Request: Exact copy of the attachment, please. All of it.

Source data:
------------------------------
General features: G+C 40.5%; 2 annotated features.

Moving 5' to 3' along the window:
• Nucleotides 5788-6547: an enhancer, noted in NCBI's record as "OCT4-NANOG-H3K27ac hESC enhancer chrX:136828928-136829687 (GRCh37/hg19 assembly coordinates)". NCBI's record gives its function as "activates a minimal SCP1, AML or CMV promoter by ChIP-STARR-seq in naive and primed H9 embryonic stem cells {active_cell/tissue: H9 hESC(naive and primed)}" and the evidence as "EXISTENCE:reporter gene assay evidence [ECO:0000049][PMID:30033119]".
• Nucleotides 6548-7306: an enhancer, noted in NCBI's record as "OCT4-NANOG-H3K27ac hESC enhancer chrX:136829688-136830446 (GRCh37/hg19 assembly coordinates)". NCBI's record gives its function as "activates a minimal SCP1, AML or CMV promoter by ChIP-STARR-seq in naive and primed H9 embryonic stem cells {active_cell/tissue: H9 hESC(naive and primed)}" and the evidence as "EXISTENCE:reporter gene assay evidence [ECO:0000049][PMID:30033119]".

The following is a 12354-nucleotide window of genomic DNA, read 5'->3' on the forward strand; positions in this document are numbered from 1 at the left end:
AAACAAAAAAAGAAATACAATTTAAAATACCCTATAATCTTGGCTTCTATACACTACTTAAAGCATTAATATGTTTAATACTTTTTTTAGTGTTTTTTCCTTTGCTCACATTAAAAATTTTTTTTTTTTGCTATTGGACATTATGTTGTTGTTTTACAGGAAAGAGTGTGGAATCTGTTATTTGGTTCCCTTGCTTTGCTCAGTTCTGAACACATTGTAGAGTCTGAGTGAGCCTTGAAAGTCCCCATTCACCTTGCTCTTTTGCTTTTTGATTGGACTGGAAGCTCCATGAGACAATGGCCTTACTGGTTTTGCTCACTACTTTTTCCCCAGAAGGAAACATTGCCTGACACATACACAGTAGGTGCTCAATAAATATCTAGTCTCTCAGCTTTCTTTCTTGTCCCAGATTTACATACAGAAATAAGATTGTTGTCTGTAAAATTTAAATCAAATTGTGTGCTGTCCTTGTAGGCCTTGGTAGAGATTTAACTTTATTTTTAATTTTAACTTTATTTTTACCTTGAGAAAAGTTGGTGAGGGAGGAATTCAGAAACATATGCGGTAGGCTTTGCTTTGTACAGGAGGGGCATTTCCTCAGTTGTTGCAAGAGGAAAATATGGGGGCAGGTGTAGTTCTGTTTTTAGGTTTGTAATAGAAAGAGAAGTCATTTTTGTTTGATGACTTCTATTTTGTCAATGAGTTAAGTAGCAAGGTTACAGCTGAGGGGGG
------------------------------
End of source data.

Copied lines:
General features: G+C 40.5%; 2 annotated features.

Moving 5' to 3' along the window:
• Nucleotides 5788-6547: an enhancer, noted in NCBI's record as "OCT4-NANOG-H3K27ac hESC enhancer chrX:136828928-136829687 (GRCh37/hg19 assembly coordinates)". NCBI's record gives its function as "activates a minimal SCP1, AML or CMV promoter by ChIP-STARR-seq in naive and primed H9 embryonic stem cells {active_cell/tissue: H9 hESC(naive and primed)}" and the evidence as "EXISTENCE:reporter gene assay evidence [ECO:0000049][PMID:30033119]".
• Nucleotides 6548-7306: an enhancer, noted in NCBI's record as "OCT4-NANOG-H3K27ac hESC enhancer chrX:136829688-136830446 (GRCh37/hg19 assembly coordinates)". NCBI's record gives its function as "activates a minimal SCP1, AML or CMV promoter by ChIP-STARR-seq in naive and primed H9 embryonic stem cells {active_cell/tissue: H9 hESC(naive and primed)}" and the evidence as "EXISTENCE:reporter gene assay evidence [ECO:0000049][PMID:30033119]".

The following is a 12354-nucleotide window of genomic DNA, read 5'->3' on the forward strand; positions in this document are numbered from 1 at the left end:
AAACAAAAAAAGAAATACAATTTAAAATACCCTATAATCTTGGCTTCTATACACTACTTAAAGCATTAATATGTTTAATACTTTTTTTAGTGTTTTTTCCTTTGCTCACATTAAAAATTTTTTTTTTTTGCTATTGGACATTATGTTGTTGTTTTACAGGAAAGAGTGTGGAATCTGTTATTTGGTTCCCTTGCTTTGCTCAGTTCTGAACACATTGTAGAGTCTGAGTGAGCCTTGAAAGTCCCCATTCACCTTGCTCTTTTGCTTTTTGATTGGACTGGAAGCTCCATGAGACAATGGCCTTACTGGTTTTGCTCACTACTTTTTCCCCAGAAGGAAACATTGCCTGACACATACACAGTAGGTGCTCAATAAATATCTAGTCTCTCAGCTTTCTTTCTTGTCCCAGATTTACATACAGAAATAAGATTGTTGTCTGTAAAATTTAAATCAAATTGTGTGCTGTCCTTGTAGGCCTTGGTAGAGATTTAACTTTATTTTTAATTTTAACTTTATTTTTACCTTGAGAAAAGTTGGTGAGGGAGGAATTCAGAAACATATGCGGTAGGCTTTGCTTTGTACAGGAGGGGCATTTCCTCAGTTGTTGCAAGAGGAAAATATGGGGGCAGGTGTAGTTCTGTTTTTAGGTTTGTAATAGAAAGAGAAGTCATTTTTGTTTGATGACTTCTATTTTGTCAATGAGTTAAGTAGCAAGGTTACAGCTGAGGGGGG